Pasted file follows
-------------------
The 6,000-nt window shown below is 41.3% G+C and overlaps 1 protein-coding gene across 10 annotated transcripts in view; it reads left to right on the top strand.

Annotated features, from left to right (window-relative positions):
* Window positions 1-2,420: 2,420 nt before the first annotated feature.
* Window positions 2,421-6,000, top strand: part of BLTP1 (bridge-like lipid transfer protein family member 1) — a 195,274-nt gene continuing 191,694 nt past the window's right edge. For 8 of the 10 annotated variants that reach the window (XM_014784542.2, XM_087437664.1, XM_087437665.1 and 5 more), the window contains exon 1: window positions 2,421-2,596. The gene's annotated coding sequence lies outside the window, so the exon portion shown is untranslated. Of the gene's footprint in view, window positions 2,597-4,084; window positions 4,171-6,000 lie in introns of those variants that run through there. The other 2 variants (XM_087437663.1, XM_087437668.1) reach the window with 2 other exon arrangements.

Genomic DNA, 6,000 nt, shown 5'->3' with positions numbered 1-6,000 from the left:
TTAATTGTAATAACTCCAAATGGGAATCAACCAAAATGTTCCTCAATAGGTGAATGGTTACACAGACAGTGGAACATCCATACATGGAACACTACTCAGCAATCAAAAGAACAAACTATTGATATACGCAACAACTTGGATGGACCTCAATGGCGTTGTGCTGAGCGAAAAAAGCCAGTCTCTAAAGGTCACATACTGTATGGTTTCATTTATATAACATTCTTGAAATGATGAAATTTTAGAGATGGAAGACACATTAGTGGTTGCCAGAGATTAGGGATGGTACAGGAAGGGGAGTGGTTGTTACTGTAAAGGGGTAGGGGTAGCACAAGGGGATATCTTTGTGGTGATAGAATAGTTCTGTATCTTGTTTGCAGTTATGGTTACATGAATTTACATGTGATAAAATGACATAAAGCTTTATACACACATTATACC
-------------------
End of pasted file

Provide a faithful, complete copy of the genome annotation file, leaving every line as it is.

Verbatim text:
The 6,000-nt window shown below is 41.3% G+C and overlaps 1 protein-coding gene across 10 annotated transcripts in view; it reads left to right on the top strand.

Annotated features, from left to right (window-relative positions):
* Window positions 1-2,420: 2,420 nt before the first annotated feature.
* Window positions 2,421-6,000, top strand: part of BLTP1 (bridge-like lipid transfer protein family member 1) — a 195,274-nt gene continuing 191,694 nt past the window's right edge. For 8 of the 10 annotated variants that reach the window (XM_014784542.2, XM_087437664.1, XM_087437665.1 and 5 more), the window contains exon 1: window positions 2,421-2,596. The gene's annotated coding sequence lies outside the window, so the exon portion shown is untranslated. Of the gene's footprint in view, window positions 2,597-4,084; window positions 4,171-6,000 lie in introns of those variants that run through there. The other 2 variants (XM_087437663.1, XM_087437668.1) reach the window with 2 other exon arrangements.

Genomic DNA, 6,000 nt, shown 5'->3' with positions numbered 1-6,000 from the left:
TTAATTGTAATAACTCCAAATGGGAATCAACCAAAATGTTCCTCAATAGGTGAATGGTTACACAGACAGTGGAACATCCATACATGGAACACTACTCAGCAATCAAAAGAACAAACTATTGATATACGCAACAACTTGGATGGACCTCAATGGCGTTGTGCTGAGCGAAAAAAGCCAGTCTCTAAAGGTCACATACTGTATGGTTTCATTTATATAACATTCTTGAAATGATGAAATTTTAGAGATGGAAGACACATTAGTGGTTGCCAGAGATTAGGGATGGTACAGGAAGGGGAGTGGTTGTTACTGTAAAGGGGTAGGGGTAGCACAAGGGGATATCTTTGTGGTGATAGAATAGTTCTGTATCTTGTTTGCAGTTATGGTTACATGAATTTACATGTGATAAAATGACATAAAGCTTTATACACACATTATACC